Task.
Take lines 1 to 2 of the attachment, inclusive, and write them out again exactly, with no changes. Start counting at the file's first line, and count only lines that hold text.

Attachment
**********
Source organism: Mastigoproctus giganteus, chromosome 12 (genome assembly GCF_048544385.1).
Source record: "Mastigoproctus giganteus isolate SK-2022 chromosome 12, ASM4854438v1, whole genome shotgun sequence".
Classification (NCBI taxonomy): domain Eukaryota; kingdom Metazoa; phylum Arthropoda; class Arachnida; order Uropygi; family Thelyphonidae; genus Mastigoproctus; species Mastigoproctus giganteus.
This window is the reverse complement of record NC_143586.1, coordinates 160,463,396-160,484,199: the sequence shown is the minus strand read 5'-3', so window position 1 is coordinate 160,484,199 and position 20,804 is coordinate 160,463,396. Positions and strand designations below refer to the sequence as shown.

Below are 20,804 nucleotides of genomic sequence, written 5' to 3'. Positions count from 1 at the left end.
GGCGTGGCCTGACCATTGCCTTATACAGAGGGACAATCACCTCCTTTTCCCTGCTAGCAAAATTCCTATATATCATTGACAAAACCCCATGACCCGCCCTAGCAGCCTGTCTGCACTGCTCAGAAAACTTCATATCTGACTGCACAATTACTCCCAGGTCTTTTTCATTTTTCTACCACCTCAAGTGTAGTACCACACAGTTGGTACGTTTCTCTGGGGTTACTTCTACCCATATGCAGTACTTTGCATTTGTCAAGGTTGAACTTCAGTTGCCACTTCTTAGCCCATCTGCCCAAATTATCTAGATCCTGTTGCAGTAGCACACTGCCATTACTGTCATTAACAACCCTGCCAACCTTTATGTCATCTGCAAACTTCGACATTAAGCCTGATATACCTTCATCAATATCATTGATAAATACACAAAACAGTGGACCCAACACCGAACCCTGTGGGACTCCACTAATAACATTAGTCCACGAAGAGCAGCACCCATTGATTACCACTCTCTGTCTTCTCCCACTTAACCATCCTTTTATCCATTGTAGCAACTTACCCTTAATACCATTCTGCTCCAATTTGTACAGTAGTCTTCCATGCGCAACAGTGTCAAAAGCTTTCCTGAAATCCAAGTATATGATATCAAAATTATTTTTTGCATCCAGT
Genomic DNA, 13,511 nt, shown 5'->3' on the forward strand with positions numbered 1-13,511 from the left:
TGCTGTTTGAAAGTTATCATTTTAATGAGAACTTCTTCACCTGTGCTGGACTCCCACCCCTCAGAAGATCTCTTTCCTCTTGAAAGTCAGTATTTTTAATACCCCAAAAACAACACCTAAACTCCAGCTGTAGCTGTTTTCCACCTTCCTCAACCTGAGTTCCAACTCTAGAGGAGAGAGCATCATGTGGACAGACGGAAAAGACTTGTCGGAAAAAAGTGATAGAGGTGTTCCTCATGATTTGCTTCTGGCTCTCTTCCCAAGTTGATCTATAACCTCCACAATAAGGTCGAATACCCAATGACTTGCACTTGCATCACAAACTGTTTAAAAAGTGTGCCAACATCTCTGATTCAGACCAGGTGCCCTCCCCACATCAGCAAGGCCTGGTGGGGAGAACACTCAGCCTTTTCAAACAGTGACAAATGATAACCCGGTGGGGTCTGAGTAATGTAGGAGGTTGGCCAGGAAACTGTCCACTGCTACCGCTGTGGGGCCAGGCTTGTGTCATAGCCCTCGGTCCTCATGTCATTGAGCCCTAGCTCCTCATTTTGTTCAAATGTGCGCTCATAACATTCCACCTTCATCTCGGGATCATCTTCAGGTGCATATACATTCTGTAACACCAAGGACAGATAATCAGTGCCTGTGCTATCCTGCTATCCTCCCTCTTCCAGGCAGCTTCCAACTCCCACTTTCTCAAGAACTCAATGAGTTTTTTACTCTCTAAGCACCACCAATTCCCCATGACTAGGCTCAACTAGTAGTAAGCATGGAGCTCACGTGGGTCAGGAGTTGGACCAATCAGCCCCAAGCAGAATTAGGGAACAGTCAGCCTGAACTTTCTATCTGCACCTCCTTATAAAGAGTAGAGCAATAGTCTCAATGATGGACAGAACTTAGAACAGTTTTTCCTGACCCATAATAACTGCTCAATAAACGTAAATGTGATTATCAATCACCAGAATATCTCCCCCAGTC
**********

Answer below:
Source organism: Mastigoproctus giganteus, chromosome 12 (genome assembly GCF_048544385.1).
Source record: "Mastigoproctus giganteus isolate SK-2022 chromosome 12, ASM4854438v1, whole genome shotgun sequence".